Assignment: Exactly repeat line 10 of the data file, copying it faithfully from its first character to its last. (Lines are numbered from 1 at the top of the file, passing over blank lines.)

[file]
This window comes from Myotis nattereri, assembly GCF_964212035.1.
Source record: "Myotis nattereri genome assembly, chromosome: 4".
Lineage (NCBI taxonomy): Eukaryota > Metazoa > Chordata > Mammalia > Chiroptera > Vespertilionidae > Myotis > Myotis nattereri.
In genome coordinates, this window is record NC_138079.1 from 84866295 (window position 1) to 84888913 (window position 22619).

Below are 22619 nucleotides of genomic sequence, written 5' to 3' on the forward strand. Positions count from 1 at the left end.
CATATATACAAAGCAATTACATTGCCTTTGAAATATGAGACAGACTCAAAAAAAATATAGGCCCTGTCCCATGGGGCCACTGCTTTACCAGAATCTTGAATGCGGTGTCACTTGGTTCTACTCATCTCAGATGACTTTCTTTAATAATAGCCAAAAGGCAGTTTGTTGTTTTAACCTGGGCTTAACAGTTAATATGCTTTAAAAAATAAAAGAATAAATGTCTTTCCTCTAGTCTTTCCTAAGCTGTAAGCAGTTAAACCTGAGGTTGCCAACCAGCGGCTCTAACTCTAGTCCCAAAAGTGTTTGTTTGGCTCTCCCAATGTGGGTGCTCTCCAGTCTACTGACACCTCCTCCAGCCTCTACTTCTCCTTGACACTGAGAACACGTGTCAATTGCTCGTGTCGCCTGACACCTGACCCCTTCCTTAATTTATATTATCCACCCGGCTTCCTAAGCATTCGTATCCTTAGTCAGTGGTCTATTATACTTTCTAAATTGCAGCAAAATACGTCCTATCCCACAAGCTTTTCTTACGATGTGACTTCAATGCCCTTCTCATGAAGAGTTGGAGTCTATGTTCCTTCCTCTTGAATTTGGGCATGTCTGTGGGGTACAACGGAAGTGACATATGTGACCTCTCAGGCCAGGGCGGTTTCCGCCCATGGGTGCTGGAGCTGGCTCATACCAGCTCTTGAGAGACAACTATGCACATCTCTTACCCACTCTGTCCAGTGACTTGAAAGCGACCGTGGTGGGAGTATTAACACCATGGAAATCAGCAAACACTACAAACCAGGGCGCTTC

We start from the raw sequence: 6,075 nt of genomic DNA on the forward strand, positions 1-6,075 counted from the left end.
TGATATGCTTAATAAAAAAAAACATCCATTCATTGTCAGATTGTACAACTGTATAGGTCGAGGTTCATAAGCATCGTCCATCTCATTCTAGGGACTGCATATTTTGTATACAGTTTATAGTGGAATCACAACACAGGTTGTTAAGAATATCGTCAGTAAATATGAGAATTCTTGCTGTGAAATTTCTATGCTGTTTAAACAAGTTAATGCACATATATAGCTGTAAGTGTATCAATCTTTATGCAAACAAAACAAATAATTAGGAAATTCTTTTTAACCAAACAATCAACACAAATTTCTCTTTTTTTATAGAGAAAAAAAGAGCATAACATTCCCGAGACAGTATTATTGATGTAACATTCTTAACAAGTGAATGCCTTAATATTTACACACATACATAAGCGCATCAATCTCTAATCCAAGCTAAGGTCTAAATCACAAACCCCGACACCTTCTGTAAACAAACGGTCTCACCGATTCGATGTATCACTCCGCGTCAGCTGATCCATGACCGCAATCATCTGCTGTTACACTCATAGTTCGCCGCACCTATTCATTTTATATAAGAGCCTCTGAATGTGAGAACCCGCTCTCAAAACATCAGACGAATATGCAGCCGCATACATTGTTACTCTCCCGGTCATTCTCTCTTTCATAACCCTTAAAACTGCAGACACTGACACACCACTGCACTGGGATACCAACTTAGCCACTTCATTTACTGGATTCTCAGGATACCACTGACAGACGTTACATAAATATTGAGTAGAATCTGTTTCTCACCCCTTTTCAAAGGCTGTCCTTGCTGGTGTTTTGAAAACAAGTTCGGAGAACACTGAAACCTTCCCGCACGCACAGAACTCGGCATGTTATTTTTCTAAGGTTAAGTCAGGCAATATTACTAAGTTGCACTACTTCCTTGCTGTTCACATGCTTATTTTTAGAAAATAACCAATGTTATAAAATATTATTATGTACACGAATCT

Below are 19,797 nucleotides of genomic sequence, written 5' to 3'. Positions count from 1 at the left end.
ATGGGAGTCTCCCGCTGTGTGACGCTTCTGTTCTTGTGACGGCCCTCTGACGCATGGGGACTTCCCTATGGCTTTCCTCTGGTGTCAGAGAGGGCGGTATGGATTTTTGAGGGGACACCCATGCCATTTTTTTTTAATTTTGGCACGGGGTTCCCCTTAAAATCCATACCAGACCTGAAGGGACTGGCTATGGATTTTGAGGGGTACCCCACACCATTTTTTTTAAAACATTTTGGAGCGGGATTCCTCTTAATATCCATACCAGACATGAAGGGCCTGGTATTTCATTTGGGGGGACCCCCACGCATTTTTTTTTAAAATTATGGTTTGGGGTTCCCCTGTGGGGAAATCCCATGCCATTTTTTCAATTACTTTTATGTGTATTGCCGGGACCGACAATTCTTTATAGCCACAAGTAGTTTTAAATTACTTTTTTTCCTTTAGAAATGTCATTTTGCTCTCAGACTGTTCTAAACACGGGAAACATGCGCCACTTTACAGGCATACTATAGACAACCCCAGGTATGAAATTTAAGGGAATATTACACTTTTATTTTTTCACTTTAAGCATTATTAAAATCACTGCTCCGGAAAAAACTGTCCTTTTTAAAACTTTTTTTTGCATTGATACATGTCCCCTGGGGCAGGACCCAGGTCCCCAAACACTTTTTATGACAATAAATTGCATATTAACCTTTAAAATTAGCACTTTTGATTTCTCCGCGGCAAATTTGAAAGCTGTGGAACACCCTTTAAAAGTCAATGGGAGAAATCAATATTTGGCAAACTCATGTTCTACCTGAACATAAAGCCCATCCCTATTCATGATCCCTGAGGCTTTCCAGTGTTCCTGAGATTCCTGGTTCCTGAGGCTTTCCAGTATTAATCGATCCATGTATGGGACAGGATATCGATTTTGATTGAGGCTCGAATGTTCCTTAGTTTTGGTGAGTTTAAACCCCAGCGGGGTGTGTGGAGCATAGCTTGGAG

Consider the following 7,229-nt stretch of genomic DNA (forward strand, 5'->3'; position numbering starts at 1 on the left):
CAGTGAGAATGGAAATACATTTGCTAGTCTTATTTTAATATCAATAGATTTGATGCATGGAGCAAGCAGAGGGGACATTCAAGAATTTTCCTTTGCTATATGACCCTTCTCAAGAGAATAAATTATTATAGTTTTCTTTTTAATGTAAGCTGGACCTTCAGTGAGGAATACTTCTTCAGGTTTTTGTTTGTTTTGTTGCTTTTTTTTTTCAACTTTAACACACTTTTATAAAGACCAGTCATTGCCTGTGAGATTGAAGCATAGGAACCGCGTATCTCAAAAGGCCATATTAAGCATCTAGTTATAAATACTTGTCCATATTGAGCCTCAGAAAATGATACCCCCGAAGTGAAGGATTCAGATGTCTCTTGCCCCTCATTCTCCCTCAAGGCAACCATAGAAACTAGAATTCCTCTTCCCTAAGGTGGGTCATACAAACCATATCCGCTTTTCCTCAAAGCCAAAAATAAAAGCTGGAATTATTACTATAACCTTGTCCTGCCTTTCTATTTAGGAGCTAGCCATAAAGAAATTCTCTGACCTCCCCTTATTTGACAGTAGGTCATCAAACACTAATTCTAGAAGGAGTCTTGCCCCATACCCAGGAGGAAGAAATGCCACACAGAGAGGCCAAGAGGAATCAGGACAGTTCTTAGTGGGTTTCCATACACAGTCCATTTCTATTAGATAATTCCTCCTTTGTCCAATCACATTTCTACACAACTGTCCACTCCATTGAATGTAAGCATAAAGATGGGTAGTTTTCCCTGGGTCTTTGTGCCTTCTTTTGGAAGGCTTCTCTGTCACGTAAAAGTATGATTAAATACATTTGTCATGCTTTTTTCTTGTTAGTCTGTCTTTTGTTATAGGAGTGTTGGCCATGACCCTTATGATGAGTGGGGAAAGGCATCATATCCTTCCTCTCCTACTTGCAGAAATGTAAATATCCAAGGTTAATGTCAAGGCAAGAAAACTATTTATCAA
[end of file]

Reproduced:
ATGGGAGTCTCCCGCTGTGTGACGCTTCTGTTCTTGTGACGGCCCTCTGACGCATGGGGACTTCCCTATGGCTTTCCTCTGGTGTCAGAGAGGGCGGTATGGATTTTTGAGGGGACACCCATGCCATTTTTTTTTAATTTTGGCACGGGGTTCCCCTTAAAATCCATACCAGACCTGAAGGGACTGGCTATGGATTTTGAGGGGTACCCCACACCATTTTTTTTAAAACATTTTGGAGCGGGATTCCTCTTAATATCCATACCAGACATGAAGGGCCTGGTATTTCATTTGGGGGGACCCCCACGCATTTTTTTTTAAAATTATGGTTTGGGGTTCCCCTGTGGGGAAATCCCATGCCATTTTTTCAATTACTTTTATGTGTATTGCCGGGACCGACAATTCTTTATAGCCACAAGTAGTTTTAAATTACTTTTTTTCCTTTAGAAATGTCATTTTGCTCTCAGACTGTTCTAAACACGGGAAACATGCGCCACTTTACAGGCATACTATAGACAACCCCAGGTATGAAATTTAAGGGAATATTACACTTTTATTTTTTCACTTTAAGCATTATTAAAATCACTGCTCCGGAAAAAACTGTCCTTTTTAAAACTTTTTTTTGCATTGATACATGTCCCCTGGGGCAGGACCCAGGTCCCCAAACACTTTTTATGACAATAAATTGCATATTAACCTTTAAAATTAGCACTTTTGATTTCTCCGCGGCAAATTTGAAAGCTGTGGAACACCCTTTAAAAGTCAATGGGAGAAATCAATATTTGGCAAACTCATGTTCTACCTGAACATAAAGCCCATCCCTATTCATGATCCCTGAGGCTTTCCAGTGTTCCTGAGATTCCTGGTTCCTGAGGCTTTCCAGTATTAATCGATCCATGTATGGGACAGGATATCGATTTTGATTGAGGCTCGAATGTTCCTTAGTTTTGGTGAGTTTAAACCCCAGCGGGGTGTGTGGAGCATAGCTTGGAG